Systems of all kinds are subject to attack and disruption by adversaries. Some examples include transportation, infrastructure, and banking attacked by terrorists; businesses attacked by those committing fraud or denial of service; governments attacked by insurgents or covert forces from other countries; and other kinds of systems such as tax and borders.
In the data collected about such systems, there are usually traces of what the adversaries are doing or planning to do, but these traces can be hard to find: the volume of data is typically very large while the adversaries' actions are small.
In some settings, for example financial auditing, there are known adversarial activities whose traces can be looked for explicitly. However, even for those settings, adversaries are always looking for new ways to accomplish their ends, so the list of bad things to look for is never complete.
How then can data analysis be used to find the traces of adversaries when, by definition, these traces will look different as adversaries modify their activities to avoid detection? One basic answer is that normality tends to look largely the same: most parts of the system exhibit the same small range of variation over long periods of time. So anything anomalous automatically looks at least a little bit suspicious. Of course, some of the anomalies are just eccentricity; and some (more than you would expect in systems that collect data automatically) are artifacts of failures in collection and processing. However, correlated anomaly is often a strong hint of adversarial activity (since eccentrics tend to differ from one another as well as from the mainstream).
Another place to look for adversarial activity, though, is in those parts of the data that describe unconscious or social activity. Adversaries are inherently doing things that are not socially acceptable, and this creates a kind of self-consciousness that creates visible signals. Adversaries also connect to others in unusual ways, which creates visible signals in their social media and communication activities.
That's why much of my recent work has been focused on language and social networks.
Understanding how language is produced in an operational way makes it possible to reverse engineer documents to get at the mental states that existed in their creators when they were produced. For standalone documents (or speeches) we have made considerable headway in understanding how to measure deception, jihadist intensity, and fraud in a set of documents.
Unfortunately, in most real-world settings, documents (utterances) don't exist in a vacuum, but are part of an ongoing conversation. In this case, verbal mimicry plays a strong role: the signals in any particular document or utterance are an amalgam of what the author is creating at that moment with mimicry of the preceding steps. Untangling this interaction is challenging, although we have made some progress with deception. Some small-scale experiments by others have elicited some of the ways in which mimicry and fresh creation interact, but there haven't been any large-scale (corpus based) experiments.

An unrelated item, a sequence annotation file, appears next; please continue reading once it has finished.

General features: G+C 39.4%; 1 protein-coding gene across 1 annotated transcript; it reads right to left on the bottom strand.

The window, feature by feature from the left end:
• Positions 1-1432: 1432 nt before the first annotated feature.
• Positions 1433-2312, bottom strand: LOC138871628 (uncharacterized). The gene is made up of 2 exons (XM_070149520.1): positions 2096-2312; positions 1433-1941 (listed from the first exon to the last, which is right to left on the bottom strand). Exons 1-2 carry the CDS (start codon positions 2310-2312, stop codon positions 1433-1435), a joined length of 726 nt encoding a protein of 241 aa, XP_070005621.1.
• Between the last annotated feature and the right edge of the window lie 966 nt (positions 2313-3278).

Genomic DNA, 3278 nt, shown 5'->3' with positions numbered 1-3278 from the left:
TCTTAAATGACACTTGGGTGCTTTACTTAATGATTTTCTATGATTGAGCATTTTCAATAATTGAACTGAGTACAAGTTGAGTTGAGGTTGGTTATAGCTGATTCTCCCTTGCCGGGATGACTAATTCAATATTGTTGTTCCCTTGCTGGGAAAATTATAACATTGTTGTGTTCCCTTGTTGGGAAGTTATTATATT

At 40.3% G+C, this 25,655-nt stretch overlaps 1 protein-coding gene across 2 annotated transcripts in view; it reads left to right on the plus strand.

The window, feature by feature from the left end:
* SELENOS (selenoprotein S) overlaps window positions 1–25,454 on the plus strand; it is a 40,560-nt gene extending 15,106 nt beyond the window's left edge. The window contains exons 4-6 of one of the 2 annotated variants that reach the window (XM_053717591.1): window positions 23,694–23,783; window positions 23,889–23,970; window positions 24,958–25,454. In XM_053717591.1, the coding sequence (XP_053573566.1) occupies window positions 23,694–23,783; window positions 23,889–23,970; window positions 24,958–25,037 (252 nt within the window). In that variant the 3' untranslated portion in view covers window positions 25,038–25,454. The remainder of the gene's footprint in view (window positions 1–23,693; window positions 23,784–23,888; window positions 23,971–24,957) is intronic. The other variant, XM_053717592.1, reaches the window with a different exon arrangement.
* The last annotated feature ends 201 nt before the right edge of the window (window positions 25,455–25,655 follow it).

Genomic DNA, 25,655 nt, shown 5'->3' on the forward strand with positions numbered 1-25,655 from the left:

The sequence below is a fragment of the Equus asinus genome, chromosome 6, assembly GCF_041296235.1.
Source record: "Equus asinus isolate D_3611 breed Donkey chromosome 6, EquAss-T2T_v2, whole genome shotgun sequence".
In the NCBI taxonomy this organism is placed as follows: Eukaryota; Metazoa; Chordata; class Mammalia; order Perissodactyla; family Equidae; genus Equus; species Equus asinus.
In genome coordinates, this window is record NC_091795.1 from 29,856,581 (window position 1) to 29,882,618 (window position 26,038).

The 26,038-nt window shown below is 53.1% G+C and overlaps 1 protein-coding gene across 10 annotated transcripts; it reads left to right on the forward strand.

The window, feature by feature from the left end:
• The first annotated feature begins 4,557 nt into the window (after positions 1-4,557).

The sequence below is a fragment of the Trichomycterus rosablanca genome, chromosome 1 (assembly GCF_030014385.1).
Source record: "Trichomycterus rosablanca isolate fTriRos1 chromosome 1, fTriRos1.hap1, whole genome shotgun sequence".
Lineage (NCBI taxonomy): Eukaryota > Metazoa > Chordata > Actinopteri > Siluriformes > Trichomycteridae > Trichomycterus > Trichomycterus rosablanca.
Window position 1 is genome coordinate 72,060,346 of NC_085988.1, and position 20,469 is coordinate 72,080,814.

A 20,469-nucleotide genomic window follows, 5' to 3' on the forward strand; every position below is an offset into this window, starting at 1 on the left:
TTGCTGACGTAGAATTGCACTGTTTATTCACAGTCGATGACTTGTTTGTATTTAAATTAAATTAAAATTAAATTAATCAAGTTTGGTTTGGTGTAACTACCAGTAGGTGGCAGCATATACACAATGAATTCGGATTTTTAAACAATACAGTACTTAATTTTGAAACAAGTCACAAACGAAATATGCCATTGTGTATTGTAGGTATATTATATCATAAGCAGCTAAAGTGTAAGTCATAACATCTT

Social networks also reflect characteristics of their participants in subtle, largely unconscious ways. For example, Christakis has shown how influence flows in social networks over surprisingly long distances. The structure of such networks is also strongly determined. For example, Dunbar's number, the number of acquaintances, seems to transfer to social media quite well.
Given rich ways of modelling social networks, it becomes possible to look for adversarial traces in terms of small, unusually tightly bound subgroups; subgroups that are not connected to the rest of a network in 'normal' ways; or even individuals whose local environment is unusual.
Standard social media analytics isn't rich enough to provide the level of detail and resolution that's need for these problems. So we are working on modelling social networks in which the edges are directed, the edges have types (so 'friend' is different from 'colleague'); and where the connection pattern changes over time.
All of my research work is unclassified. Working on these problems outside the intelligence community provides a different viewpoint so that useful ideas are not missed; provides trained people who can work in the intelligence sector; and means that I can discuss the issues raised by adversarial knowledge discovery (e.g. privacy) in public and with the media.
I also dabble in:
Anomaly detection, broadly understood, is helpful in many of these areas, and I also work at extending our understanding of what 'anomalous' means computationally.
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